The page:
• Signaling: Political signs and commercial signs may not be allowed.

Required Maintenance

It is common for neighborhood association agreements to outline maintenance requirements for common areas and “separate interests” (the property you own).

Communities want to maintain a specific appearance and degree of curb appeal. Restrictive covenants can prevent deviations when repairing or replacing items such as these:

  • Awnings, covers and accessories
  • Driveways and sidewalks
  • exterior paint colors
  • fence height
  • Landscaping and gardens
  • Roof condition and style
  • window treatments

For example, you may need to replant dead grass and shrubs. You also may not be able to repaint your home a vibrant color when conventions only allow neutral tones. Improvements to the property may require an architectural review to determine if the proposed changes in material and appearance are in compliance.

In addition to defining what landlords can’t do, community bylaws also include affirmative obligations, which are minimum actions you must take, such as mowing the lawn, repainting on a set schedule, or only parking in the driveway.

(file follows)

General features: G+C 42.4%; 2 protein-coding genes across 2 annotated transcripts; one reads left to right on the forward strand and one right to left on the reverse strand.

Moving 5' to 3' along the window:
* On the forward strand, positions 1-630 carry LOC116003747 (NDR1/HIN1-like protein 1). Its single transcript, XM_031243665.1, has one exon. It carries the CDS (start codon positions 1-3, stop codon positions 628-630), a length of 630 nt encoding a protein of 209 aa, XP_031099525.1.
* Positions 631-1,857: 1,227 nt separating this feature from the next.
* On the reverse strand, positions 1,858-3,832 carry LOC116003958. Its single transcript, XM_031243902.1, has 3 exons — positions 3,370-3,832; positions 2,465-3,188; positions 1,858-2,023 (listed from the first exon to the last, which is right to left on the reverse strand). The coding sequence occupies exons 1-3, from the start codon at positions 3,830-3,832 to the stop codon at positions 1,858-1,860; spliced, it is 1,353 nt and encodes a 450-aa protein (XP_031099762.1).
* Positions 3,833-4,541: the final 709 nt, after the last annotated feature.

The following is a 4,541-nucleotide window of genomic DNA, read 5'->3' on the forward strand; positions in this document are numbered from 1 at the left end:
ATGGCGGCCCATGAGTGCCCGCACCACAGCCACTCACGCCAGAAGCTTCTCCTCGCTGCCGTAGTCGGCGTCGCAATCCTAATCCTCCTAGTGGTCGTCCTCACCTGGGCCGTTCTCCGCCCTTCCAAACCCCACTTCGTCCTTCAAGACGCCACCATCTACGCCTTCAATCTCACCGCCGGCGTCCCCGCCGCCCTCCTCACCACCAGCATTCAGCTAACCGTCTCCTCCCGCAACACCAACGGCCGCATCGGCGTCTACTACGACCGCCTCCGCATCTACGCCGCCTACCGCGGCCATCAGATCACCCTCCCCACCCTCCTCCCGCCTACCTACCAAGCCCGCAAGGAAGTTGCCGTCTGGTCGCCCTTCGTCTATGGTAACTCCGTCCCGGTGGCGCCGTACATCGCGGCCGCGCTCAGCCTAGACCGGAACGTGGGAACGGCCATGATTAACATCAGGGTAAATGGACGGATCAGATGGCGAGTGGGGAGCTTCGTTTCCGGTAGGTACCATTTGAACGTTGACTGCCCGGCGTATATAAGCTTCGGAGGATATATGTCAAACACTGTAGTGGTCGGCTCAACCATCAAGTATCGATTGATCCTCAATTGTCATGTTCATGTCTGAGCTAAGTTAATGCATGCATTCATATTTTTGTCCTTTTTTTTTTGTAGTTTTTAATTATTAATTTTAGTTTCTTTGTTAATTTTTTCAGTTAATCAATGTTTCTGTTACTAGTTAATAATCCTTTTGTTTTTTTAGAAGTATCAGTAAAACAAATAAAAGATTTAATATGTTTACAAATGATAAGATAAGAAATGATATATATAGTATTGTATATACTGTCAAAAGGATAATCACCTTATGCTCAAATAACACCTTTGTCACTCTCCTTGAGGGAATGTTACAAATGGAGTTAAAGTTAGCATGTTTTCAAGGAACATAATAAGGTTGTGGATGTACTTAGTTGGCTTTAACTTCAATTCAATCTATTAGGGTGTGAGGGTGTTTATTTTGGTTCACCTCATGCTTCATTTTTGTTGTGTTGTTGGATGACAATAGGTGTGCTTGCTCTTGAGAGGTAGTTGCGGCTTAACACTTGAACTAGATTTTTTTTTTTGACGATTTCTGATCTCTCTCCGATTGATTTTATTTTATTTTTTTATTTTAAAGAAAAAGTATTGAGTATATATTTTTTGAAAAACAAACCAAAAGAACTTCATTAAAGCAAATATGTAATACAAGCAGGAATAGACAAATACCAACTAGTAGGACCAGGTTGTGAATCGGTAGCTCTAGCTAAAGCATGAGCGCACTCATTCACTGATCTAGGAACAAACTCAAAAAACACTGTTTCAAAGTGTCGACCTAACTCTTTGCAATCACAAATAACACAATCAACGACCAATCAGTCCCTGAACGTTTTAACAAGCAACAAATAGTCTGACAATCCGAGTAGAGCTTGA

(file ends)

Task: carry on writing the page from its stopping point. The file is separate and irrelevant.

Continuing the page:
However, some HOAs consider the areas outside your home their responsibility and will hire landscapers and painters to refinish the outside of your home as part of the monthly HOA fee you pay. That is why it is essential to verify everything that is included in the HOA fee before buying the house.

Property mishaps

You’ll want to verify that all existing and future structures and improvements are built within the designated lines, that is, the space between your property and the property lines. These barriers prevent potential disputes with neighbors if one party places a fence or tree too close.

Setbacks can also provide ample space for utilities and common area use at the edge of your lot. Non-compliant features may be subject to fines and may need to be relocated or removed.


Most pets, such as dogs, cats, birds, and fish, are normally allowed to live on the property, but each property may have maximum number of animals or weight restrictions.

Additionally, restrictive covenants may prohibit large dogs or certain breeds associated with aggressive behavior, such as Pit Bulls and Rottweilers. Free-range animals such as chickens and pigs may also be restricted.

Rental Property and Tenant Limits

More and more communities ban or limit the number of short-term rentals, like Airbnb, to encourage year-round occupancy.

Some neighborhoods also have limitations on long-term rentals. For example, the minimum lease period may need to be six months, or a new owner may need to own the property for a minimum period before converting it to a rental property.

Other communities may also limit the number of rental properties, such as allowing only one-third of the total properties to rent at a time.